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Is the Craving for Coffee Embedded in our Genes?

Researchers find a gene that appears to curb coffee consumption

People with a DNA variation in a gene called PDSS2 tend to drink fewer cups of coffee, according to a study conducted at the Universities of Edinburgh and Trieste, the Burlo Garofolo Pediatric Institute in Italy, the Erasmus Medical Center, and PolyOmica, a data analysis company based in Groningen, the Netherlands.

The findings suggest that the gene reduces the ability of cells to breakdown caffeine, causing it to stay in the body for longer, says a University of Edinburgh statement about the project.

This means that a person with the genetic variation would not need to consume as much coffee to get the same caffeine hit, the team says.

“The findings add to previous studies that have identified genes linked to coffee habits and shed new light on the biological mechanisms of caffeine metabolism,” the news statement explained.


Researchers looked at genetic information from 370 people living in a small village in south Italy and 843 people from six villages in north-east Italy.

Each of the study participants was asked to complete a survey that included a question about how many cups of coffee they drank each day.

The team found that people with the DNA variation in PDSS2 tended to consume fewer cups of coffee than people without the variation. The effect was equivalent to around one fewer cup of coffee per day on average.

The researchers replicated the study in a group of 1731 people from the Netherlands. The result was similar but the effect of the gene on the number of cups of coffee consumed was slightly lower.

This could be because of the different styles of coffee that are drunk in the two countries, the researchers say. In Italy, people tend to drink smaller cups such as espresso whereas in the Netherlands the preference is towards larger cups that contain more caffeine overall.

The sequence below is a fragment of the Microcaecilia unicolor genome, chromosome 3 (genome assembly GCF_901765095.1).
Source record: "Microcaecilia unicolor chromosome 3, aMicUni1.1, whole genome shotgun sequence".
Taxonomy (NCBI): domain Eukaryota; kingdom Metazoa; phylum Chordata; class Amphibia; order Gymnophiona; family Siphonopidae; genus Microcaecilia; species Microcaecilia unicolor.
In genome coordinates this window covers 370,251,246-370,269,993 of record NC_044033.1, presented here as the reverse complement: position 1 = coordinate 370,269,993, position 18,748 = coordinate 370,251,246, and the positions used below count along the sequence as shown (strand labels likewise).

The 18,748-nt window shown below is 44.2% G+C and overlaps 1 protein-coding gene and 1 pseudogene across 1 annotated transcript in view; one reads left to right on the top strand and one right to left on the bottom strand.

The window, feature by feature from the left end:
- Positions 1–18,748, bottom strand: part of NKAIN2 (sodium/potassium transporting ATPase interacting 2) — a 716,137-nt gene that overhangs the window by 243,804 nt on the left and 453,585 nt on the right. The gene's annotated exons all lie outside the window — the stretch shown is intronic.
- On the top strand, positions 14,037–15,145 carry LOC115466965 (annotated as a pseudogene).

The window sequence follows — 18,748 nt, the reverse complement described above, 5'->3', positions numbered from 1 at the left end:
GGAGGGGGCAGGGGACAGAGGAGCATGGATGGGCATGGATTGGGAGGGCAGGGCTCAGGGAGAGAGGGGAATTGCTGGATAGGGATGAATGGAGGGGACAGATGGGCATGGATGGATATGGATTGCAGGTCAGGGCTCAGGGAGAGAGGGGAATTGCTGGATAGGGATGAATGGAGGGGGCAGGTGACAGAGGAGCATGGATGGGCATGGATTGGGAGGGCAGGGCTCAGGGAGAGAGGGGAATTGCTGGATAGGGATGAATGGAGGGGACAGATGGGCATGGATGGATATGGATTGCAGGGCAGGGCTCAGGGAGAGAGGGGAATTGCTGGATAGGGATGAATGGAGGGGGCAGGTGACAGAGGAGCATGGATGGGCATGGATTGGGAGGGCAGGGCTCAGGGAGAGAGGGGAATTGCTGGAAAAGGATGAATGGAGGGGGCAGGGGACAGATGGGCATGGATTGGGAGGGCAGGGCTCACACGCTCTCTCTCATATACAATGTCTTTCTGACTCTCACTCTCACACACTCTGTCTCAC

Researchers from the Italian coffee company Illy also participated in the project though the company did not offer financial support. The study is published in the journal Scientific Reports.

Dr Nicola Pirastu, a Chancellor’s Fellow at the University of Edinburgh’s Usher Institute, said: “The results of our study add to existing research suggesting that our drive to drink coffee may be embedded in our genes. We need to do larger studies to confirm the discovery and also to clarify the biological link between PDSS2 and coffee consumption.”

Posted from materials provided by the University of Edinburgh

12418031_10153900711084116_8462971761216697621_nDavid Braun is director of outreach with the digital and social media team illuminating the National Geographic Society’s explorer, science, and education programs.

He edits National Geographic Voices, hosting a global discussion on issues resonating with the Society’s mission and major initiatives. Contributors include grantees and Society partners, as well as universities, foundations, interest groups, and individuals dedicated to a sustainable world. More than 50,000 readers have participated in 10,000 conversations.

Braun also directs the Society side of the Fulbright-National Geographic Digital Storytelling Fellowship

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  1. Burma's voice
    September 1, 2:12 am

    But how does a gene give humans a “drive” to drink coffee, when some of us (myself included) don’t even drink coffee at all? Would that mean, because I have no desire to drink coffee (don’t like taste), that I have the PDSS2 variation? I’m curious, due to the crazy passion over coffee and the exorbitant prices it fetches, did you include any non-coffee drinkers in your study? If so, what was their condition on the PDSS2 gene? Interesting study…